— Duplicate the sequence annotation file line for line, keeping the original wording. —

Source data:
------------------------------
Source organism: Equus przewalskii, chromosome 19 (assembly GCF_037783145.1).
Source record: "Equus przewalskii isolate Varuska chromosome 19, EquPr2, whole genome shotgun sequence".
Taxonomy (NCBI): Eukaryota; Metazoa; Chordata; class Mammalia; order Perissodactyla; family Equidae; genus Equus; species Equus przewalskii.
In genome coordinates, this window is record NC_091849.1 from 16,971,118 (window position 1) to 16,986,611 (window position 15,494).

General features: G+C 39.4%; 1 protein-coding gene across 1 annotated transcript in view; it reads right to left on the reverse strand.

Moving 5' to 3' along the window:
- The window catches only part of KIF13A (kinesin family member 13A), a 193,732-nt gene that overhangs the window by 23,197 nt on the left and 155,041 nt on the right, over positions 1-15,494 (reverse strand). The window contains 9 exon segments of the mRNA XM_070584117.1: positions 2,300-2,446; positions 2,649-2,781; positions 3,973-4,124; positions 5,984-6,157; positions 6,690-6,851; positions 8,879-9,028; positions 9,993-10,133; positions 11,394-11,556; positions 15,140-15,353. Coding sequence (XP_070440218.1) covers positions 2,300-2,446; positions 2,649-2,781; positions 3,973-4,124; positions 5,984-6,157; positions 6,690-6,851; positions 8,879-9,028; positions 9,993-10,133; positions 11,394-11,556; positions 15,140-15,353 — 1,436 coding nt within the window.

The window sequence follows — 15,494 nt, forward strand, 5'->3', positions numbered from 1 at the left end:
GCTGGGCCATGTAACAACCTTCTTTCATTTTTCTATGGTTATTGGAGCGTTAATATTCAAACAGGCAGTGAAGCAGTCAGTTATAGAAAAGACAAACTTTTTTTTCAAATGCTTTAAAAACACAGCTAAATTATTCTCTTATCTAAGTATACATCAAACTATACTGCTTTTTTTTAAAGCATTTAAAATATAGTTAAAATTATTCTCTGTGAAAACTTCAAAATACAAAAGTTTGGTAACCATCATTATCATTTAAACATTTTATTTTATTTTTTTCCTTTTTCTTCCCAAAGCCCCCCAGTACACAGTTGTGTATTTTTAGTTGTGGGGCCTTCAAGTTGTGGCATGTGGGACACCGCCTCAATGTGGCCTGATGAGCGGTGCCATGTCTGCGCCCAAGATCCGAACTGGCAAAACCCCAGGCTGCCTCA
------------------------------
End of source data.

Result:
Source organism: Equus przewalskii, chromosome 19 (assembly GCF_037783145.1).
Source record: "Equus przewalskii isolate Varuska chromosome 19, EquPr2, whole genome shotgun sequence".
Taxonomy (NCBI): Eukaryota; Metazoa; Chordata; class Mammalia; order Perissodactyla; family Equidae; genus Equus; species Equus przewalskii.
In genome coordinates, this window is record NC_091849.1 from 16,971,118 (window position 1) to 16,986,611 (window position 15,494).

General features: G+C 39.4%; 1 protein-coding gene across 1 annotated transcript in view; it reads right to left on the reverse strand.

Moving 5' to 3' along the window:
- The window catches only part of KIF13A (kinesin family member 13A), a 193,732-nt gene that overhangs the window by 23,197 nt on the left and 155,041 nt on the right, over positions 1-15,494 (reverse strand). The window contains 9 exon segments of the mRNA XM_070584117.1: positions 2,300-2,446; positions 2,649-2,781; positions 3,973-4,124; positions 5,984-6,157; positions 6,690-6,851; positions 8,879-9,028; positions 9,993-10,133; positions 11,394-11,556; positions 15,140-15,353. Coding sequence (XP_070440218.1) covers positions 2,300-2,446; positions 2,649-2,781; positions 3,973-4,124; positions 5,984-6,157; positions 6,690-6,851; positions 8,879-9,028; positions 9,993-10,133; positions 11,394-11,556; positions 15,140-15,353 — 1,436 coding nt within the window.

The window sequence follows — 15,494 nt, forward strand, 5'->3', positions numbered from 1 at the left end:
GCTGGGCCATGTAACAACCTTCTTTCATTTTTCTATGGTTATTGGAGCGTTAATATTCAAACAGGCAGTGAAGCAGTCAGTTATAGAAAAGACAAACTTTTTTTTCAAATGCTTTAAAAACACAGCTAAATTATTCTCTTATCTAAGTATACATCAAACTATACTGCTTTTTTTTAAAGCATTTAAAATATAGTTAAAATTATTCTCTGTGAAAACTTCAAAATACAAAAGTTTGGTAACCATCATTATCATTTAAACATTTTATTTTATTTTTTTCCTTTTTCTTCCCAAAGCCCCCCAGTACACAGTTGTGTATTTTTAGTTGTGGGGCCTTCAAGTTGTGGCATGTGGGACACCGCCTCAATGTGGCCTGATGAGCGGTGCCATGTCTGCGCCCAAGATCCGAACTGGCAAAACCCCAGGCTGCCTCA